Leaning into the new academic year

Book cover of Lean In, by Sheryl Sandberg

Do you use the expression “lean in[to] [something]”? Do you know what it means? I have noticed this expression become more common in English over the past few years. I find this intriguing since the creation of a new phrasal / prepositional verb is not so common.

“Lean In” is the title of feminist icon and Facebook executive Sheryl Sandberg’s self-empowerment book, published in 2015, which caused a sensation, though her message has since lost some of its gloss. Sandberg did not invent the expression but she certainly helped to popularise it. What precisely does it mean?

Merriam-Webster has a Words We’re Watching: ‘Lean in’ page, where they discusss the origin and meaning of the expression. They consider it an interesting neologism but not yet sufficiently consolidated to merit an entry in the main dictionary. (That begs the question, How much evidence do they need?)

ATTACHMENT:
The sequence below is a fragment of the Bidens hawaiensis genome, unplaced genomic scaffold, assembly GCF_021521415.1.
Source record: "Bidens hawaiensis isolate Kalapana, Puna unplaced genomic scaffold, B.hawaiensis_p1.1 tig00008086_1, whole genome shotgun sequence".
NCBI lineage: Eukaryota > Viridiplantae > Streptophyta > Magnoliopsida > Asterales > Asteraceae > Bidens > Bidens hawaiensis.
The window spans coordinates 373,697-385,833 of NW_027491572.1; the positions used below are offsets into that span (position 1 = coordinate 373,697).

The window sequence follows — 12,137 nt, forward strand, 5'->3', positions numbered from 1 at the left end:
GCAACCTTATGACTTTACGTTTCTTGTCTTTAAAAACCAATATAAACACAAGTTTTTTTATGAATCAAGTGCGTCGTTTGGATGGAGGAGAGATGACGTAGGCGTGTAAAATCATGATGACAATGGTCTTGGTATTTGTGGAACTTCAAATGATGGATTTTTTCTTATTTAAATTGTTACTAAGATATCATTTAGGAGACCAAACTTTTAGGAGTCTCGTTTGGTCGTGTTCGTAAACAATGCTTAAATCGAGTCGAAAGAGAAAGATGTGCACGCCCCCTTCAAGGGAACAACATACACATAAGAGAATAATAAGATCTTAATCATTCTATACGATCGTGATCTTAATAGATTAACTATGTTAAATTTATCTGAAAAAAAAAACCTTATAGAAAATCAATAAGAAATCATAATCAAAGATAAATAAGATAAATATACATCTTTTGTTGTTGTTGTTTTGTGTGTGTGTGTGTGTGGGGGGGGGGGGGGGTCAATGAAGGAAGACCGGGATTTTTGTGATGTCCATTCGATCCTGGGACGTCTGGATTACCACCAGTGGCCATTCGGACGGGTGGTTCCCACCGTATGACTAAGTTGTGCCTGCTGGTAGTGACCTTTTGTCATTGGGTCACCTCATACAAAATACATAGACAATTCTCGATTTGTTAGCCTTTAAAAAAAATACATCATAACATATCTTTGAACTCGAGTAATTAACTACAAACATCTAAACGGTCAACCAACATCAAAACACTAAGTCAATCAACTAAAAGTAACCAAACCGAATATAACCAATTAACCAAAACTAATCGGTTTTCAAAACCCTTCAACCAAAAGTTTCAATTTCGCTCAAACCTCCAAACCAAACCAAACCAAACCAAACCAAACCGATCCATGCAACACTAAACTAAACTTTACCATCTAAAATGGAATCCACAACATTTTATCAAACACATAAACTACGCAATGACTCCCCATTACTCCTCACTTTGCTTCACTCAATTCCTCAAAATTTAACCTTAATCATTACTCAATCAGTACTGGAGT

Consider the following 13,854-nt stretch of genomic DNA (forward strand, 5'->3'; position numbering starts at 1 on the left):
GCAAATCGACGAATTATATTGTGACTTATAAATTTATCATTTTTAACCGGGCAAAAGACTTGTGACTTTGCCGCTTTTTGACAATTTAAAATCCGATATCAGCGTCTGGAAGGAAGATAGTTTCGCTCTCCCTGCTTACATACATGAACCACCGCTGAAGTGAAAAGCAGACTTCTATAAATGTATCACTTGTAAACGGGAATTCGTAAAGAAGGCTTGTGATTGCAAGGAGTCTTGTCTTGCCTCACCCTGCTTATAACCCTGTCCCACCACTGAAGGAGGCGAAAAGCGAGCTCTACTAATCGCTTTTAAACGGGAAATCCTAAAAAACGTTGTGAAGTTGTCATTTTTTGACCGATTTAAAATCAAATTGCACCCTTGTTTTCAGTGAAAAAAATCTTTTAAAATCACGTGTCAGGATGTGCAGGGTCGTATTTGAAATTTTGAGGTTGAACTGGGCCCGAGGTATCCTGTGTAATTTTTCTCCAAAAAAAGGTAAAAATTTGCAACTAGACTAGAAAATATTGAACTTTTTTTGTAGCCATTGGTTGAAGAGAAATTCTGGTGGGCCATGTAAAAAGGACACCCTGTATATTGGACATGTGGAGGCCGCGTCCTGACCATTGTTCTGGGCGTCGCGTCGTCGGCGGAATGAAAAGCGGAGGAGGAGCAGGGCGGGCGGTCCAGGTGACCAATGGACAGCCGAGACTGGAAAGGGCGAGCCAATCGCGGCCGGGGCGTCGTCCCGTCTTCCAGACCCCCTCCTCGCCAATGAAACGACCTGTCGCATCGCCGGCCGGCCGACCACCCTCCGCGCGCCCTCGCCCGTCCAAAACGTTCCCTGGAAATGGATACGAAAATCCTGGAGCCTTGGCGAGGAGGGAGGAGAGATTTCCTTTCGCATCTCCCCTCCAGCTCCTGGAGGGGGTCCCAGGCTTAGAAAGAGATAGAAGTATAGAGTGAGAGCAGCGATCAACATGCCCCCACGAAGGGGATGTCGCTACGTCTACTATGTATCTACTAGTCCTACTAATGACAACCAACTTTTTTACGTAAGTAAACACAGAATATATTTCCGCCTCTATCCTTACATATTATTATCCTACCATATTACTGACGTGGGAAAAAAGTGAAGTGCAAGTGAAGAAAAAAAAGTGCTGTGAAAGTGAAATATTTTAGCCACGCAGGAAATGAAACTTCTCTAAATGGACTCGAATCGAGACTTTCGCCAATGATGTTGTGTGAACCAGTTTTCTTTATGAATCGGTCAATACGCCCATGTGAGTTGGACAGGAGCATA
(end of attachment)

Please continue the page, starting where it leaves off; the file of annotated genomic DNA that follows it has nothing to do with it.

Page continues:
Here are some examples of current webpage titles for content that includes the expression “leaning into it”:

  • Finding Your Podcasting Style And Leaning Into It
  • Leaning Into Discomfort for Growth
  • How Leaning Into Your Anxiety Can Help You Manage It
  • Trump acts like he knows he’s losing — and he’s leaning into it (October 2020)
  • Lean into it! Turn struggling into your best friend

In my own words, I infer that this expression means facing up to something difficult or unpleasant and turning it to your advantage. With this in mind, I am calling your attention to this expression at the end of the holiday period, as we face up to a challenging new academic year.

Numerous “lean in” messages of encouragement have appeared in Welcome back! letters at the start of the school year, particularly in the USA:

At the start of the academic year, we wish all Tradiling readers interesting challenges over the coming months, with plenty of useful “leaning in”!

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